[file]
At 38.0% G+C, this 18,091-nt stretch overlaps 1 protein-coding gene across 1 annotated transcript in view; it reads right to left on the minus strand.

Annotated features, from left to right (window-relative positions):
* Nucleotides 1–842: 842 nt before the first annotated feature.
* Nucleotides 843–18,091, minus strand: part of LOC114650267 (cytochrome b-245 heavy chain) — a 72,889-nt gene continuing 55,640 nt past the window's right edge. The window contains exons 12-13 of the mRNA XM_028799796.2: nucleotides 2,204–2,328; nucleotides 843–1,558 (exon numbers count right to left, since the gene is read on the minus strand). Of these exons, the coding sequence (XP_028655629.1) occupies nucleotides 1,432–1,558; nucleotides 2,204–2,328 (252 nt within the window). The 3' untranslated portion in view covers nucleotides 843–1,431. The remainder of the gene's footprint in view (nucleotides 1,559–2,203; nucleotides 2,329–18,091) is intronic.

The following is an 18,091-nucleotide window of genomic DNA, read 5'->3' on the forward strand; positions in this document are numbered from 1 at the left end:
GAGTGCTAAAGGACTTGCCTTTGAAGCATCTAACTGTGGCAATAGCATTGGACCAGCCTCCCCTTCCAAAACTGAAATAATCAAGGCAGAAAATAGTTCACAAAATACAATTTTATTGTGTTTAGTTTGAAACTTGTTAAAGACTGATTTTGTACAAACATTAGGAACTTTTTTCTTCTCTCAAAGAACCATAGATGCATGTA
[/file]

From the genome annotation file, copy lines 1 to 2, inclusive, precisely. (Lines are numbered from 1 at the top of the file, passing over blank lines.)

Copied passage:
At 38.0% G+C, this 18,091-nt stretch overlaps 1 protein-coding gene across 1 annotated transcript in view; it reads right to left on the minus strand.

Annotated features, from left to right (window-relative positions):